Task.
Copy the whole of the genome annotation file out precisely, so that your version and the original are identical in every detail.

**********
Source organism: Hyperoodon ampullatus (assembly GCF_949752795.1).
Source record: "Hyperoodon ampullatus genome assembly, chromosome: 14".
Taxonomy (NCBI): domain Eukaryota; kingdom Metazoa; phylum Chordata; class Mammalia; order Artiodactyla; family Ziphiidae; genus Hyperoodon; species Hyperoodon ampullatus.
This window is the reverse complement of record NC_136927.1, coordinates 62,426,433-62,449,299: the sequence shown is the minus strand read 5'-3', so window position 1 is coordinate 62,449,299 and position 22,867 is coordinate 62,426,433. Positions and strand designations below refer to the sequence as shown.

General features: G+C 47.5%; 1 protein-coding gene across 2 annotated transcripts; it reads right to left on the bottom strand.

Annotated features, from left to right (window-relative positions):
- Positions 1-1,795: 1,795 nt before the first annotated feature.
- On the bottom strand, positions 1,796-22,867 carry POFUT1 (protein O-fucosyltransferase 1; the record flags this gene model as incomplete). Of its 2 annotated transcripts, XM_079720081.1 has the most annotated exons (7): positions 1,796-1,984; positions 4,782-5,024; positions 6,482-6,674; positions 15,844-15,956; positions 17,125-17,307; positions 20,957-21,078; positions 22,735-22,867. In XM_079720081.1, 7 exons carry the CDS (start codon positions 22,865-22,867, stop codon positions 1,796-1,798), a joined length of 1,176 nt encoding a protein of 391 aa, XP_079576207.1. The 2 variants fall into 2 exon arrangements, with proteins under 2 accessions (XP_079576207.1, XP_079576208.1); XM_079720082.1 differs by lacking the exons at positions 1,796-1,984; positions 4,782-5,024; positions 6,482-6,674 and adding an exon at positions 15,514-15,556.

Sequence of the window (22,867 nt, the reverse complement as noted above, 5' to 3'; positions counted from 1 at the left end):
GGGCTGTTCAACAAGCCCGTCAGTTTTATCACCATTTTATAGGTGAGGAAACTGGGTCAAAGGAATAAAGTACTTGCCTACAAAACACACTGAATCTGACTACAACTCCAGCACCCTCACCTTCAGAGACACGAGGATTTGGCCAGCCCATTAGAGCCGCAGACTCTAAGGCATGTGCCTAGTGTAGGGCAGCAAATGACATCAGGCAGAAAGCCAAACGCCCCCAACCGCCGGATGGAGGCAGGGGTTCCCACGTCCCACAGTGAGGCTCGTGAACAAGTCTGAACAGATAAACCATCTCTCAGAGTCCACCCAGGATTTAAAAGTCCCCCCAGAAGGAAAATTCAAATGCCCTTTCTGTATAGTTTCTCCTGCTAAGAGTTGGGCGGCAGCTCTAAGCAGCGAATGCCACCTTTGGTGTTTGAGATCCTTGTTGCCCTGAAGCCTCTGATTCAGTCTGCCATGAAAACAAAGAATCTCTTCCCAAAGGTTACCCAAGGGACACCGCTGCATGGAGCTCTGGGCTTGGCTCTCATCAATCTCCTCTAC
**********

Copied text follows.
Source organism: Hyperoodon ampullatus (assembly GCF_949752795.1).
Source record: "Hyperoodon ampullatus genome assembly, chromosome: 14".
Taxonomy (NCBI): domain Eukaryota; kingdom Metazoa; phylum Chordata; class Mammalia; order Artiodactyla; family Ziphiidae; genus Hyperoodon; species Hyperoodon ampullatus.
This window is the reverse complement of record NC_136927.1, coordinates 62,426,433-62,449,299: the sequence shown is the minus strand read 5'-3', so window position 1 is coordinate 62,449,299 and position 22,867 is coordinate 62,426,433. Positions and strand designations below refer to the sequence as shown.

General features: G+C 47.5%; 1 protein-coding gene across 2 annotated transcripts; it reads right to left on the bottom strand.

Annotated features, from left to right (window-relative positions):
- Positions 1-1,795: 1,795 nt before the first annotated feature.
- On the bottom strand, positions 1,796-22,867 carry POFUT1 (protein O-fucosyltransferase 1; the record flags this gene model as incomplete). Of its 2 annotated transcripts, XM_079720081.1 has the most annotated exons (7): positions 1,796-1,984; positions 4,782-5,024; positions 6,482-6,674; positions 15,844-15,956; positions 17,125-17,307; positions 20,957-21,078; positions 22,735-22,867. In XM_079720081.1, 7 exons carry the CDS (start codon positions 22,865-22,867, stop codon positions 1,796-1,798), a joined length of 1,176 nt encoding a protein of 391 aa, XP_079576207.1. The 2 variants fall into 2 exon arrangements, with proteins under 2 accessions (XP_079576207.1, XP_079576208.1); XM_079720082.1 differs by lacking the exons at positions 1,796-1,984; positions 4,782-5,024; positions 6,482-6,674 and adding an exon at positions 15,514-15,556.

Sequence of the window (22,867 nt, the reverse complement as noted above, 5' to 3'; positions counted from 1 at the left end):
GGGCTGTTCAACAAGCCCGTCAGTTTTATCACCATTTTATAGGTGAGGAAACTGGGTCAAAGGAATAAAGTACTTGCCTACAAAACACACTGAATCTGACTACAACTCCAGCACCCTCACCTTCAGAGACACGAGGATTTGGCCAGCCCATTAGAGCCGCAGACTCTAAGGCATGTGCCTAGTGTAGGGCAGCAAATGACATCAGGCAGAAAGCCAAACGCCCCCAACCGCCGGATGGAGGCAGGGGTTCCCACGTCCCACAGTGAGGCTCGTGAACAAGTCTGAACAGATAAACCATCTCTCAGAGTCCACCCAGGATTTAAAAGTCCCCCCAGAAGGAAAATTCAAATGCCCTTTCTGTATAGTTTCTCCTGCTAAGAGTTGGGCGGCAGCTCTAAGCAGCGAATGCCACCTTTGGTGTTTGAGATCCTTGTTGCCCTGAAGCCTCTGATTCAGTCTGCCATGAAAACAAAGAATCTCTTCCCAAAGGTTACCCAAGGGACACCGCTGCATGGAGCTCTGGGCTTGGCTCTCATCAATCTCCTCTAC